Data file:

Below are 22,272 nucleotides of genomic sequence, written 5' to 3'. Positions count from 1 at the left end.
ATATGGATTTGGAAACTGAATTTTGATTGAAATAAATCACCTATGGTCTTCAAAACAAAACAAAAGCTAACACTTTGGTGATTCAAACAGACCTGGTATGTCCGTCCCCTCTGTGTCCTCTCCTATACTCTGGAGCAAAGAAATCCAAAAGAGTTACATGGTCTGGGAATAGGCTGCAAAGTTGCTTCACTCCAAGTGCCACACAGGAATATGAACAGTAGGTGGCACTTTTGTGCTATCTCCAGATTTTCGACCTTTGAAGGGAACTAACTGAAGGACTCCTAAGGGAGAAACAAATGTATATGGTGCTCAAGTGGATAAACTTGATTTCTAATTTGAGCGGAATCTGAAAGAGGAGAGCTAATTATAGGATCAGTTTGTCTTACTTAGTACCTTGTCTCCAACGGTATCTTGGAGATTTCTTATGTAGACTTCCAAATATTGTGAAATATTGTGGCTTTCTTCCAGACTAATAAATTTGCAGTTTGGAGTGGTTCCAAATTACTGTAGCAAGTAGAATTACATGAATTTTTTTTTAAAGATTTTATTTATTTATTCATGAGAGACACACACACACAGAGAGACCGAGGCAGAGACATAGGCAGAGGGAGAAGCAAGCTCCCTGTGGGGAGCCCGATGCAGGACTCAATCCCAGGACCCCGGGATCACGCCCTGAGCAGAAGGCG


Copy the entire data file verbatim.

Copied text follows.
Below are 22,272 nucleotides of genomic sequence, written 5' to 3'. Positions count from 1 at the left end.
ATATGGATTTGGAAACTGAATTTTGATTGAAATAAATCACCTATGGTCTTCAAAACAAAACAAAAGCTAACACTTTGGTGATTCAAACAGACCTGGTATGTCCGTCCCCTCTGTGTCCTCTCCTATACTCTGGAGCAAAGAAATCCAAAAGAGTTACATGGTCTGGGAATAGGCTGCAAAGTTGCTTCACTCCAAGTGCCACACAGGAATATGAACAGTAGGTGGCACTTTTGTGCTATCTCCAGATTTTCGACCTTTGAAGGGAACTAACTGAAGGACTCCTAAGGGAGAAACAAATGTATATGGTGCTCAAGTGGATAAACTTGATTTCTAATTTGAGCGGAATCTGAAAGAGGAGAGCTAATTATAGGATCAGTTTGTCTTACTTAGTACCTTGTCTCCAACGGTATCTTGGAGATTTCTTATGTAGACTTCCAAATATTGTGAAATATTGTGGCTTTCTTCCAGACTAATAAATTTGCAGTTTGGAGTGGTTCCAAATTACTGTAGCAAGTAGAATTACATGAATTTTTTTTTAAAGATTTTATTTATTTATTCATGAGAGACACACACACACAGAGAGACCGAGGCAGAGACATAGGCAGAGGGAGAAGCAAGCTCCCTGTGGGGAGCCCGATGCAGGACTCAATCCCAGGACCCCGGGATCACGCCCTGAGCAGAAGGCG